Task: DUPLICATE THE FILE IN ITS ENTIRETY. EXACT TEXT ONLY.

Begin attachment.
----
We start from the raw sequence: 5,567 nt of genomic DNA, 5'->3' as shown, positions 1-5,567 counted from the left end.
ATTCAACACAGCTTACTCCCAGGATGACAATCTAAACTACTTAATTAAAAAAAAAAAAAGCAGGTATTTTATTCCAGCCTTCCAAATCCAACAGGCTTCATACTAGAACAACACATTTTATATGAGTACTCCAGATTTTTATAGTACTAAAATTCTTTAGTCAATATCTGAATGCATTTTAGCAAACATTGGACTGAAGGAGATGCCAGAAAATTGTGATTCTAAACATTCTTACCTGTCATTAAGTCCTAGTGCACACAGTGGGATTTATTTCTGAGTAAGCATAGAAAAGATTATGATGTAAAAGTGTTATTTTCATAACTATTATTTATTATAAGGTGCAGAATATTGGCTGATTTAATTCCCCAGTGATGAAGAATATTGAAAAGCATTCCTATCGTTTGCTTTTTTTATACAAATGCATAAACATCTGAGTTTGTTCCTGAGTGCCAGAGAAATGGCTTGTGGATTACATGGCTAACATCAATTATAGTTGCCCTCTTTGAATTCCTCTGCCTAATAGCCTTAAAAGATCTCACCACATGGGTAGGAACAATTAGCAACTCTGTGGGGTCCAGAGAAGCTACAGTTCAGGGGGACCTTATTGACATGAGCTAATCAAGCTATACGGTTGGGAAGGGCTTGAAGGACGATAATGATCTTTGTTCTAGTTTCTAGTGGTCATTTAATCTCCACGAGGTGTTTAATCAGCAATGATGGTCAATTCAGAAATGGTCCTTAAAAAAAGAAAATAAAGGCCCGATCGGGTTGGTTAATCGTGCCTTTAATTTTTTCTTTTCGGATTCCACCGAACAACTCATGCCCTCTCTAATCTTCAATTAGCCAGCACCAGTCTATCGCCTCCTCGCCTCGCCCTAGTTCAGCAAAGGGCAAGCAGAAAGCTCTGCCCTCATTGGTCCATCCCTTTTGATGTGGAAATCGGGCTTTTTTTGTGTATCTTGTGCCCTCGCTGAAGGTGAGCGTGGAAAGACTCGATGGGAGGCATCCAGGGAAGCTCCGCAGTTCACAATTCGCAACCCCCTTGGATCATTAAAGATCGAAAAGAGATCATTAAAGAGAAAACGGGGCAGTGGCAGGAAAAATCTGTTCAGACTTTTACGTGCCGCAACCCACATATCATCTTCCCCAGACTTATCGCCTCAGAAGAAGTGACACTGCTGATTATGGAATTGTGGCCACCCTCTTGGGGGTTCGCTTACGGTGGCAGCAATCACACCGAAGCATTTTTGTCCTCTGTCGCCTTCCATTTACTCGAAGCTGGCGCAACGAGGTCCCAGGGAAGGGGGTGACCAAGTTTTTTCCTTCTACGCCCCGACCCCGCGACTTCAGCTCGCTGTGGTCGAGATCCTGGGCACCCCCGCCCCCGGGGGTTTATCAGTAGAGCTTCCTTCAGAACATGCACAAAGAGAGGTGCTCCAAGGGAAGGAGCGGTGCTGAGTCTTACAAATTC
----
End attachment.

We start from the raw sequence: 5,567 nt of genomic DNA, 5'->3' as shown, positions 1-5,567 counted from the left end.
ATTCAACACAGCTTACTCCCAGGATGACAATCTAAACTACTTAATTAAAAAAAAAAAAAGCAGGTATTTTATTCCAGCCTTCCAAATCCAACAGGCTTCATACTAGAACAACACATTTTATATGAGTACTCCAGATTTTTATAGTACTAAAATTCTTTAGTCAATATCTGAATGCATTTTAGCAAACATTGGACTGAAGGAGATGCCAGAAAATTGTGATTCTAAACATTCTTACCTGTCATTAAGTCCTAGTGCACACAGTGGGATTTATTTCTGAGTAAGCATAGAAAAGATTATGATGTAAAAGTGTTATTTTCATAACTATTATTTATTATAAGGTGCAGAATATTGGCTGATTTAATTCCCCAGTGATGAAGAATATTGAAAAGCATTCCTATCGTTTGCTTTTTTTATACAAATGCATAAACATCTGAGTTTGTTCCTGAGTGCCAGAGAAATGGCTTGTGGATTACATGGCTAACATCAATTATAGTTGCCCTCTTTGAATTCCTCTGCCTAATAGCCTTAAAAGATCTCACCACATGGGTAGGAACAATTAGCAACTCTGTGGGGTCCAGAGAAGCTACAGTTCAGGGGGACCTTATTGACATGAGCTAATCAAGCTATACGGTTGGGAAGGGCTTGAAGGACGATAATGATCTTTGTTCTAGTTTCTAGTGGTCATTTAATCTCCACGAGGTGTTTAATCAGCAATGATGGTCAATTCAGAAATGGTCCTTAAAAAAAGAAAATAAAGGCCCGATCGGGTTGGTTAATCGTGCCTTTAATTTTTTCTTTTCGGATTCCACCGAACAACTCATGCCCTCTCTAATCTTCAATTAGCCAGCACCAGTCTATCGCCTCCTCGCCTCGCCCTAGTTCAGCAAAGGGCAAGCAGAAAGCTCTGCCCTCATTGGTCCATCCCTTTTGATGTGGAAATCGGGCTTTTTTTGTGTATCTTGTGCCCTCGCTGAAGGTGAGCGTGGAAAGACTCGATGGGAGGCATCCAGGGAAGCTCCGCAGTTCACAATTCGCAACCCCCTTGGATCATTAAAGATCGAAAAGAGATCATTAAAGAGAAAACGGGGCAGTGGCAGGAAAAATCTGTTCAGACTTTTACGTGCCGCAACCCACATATCATCTTCCCCAGACTTATCGCCTCAGAAGAAGTGACACTGCTGATTATGGAATTGTGGCCACCCTCTTGGGGGTTCGCTTACGGTGGCAGCAATCACACCGAAGCATTTTTGTCCTCTGTCGCCTTCCATTTACTCGAAGCTGGCGCAACGAGGTCCCAGGGAAGGGGGTGACCAAGTTTTTTCCTTCTACGCCCCGACCCCGCGACTTCAGCTCGCTGTGGTCGAGATCCTGGGCACCCCCGCCCCCGGGGGTTTATCAGTAGAGCTTCCTTCAGAACATGCACAAAGAGAGGTGCTCCAAGGGAAGGAGCGGTGCTGAGTCTTACAAATTC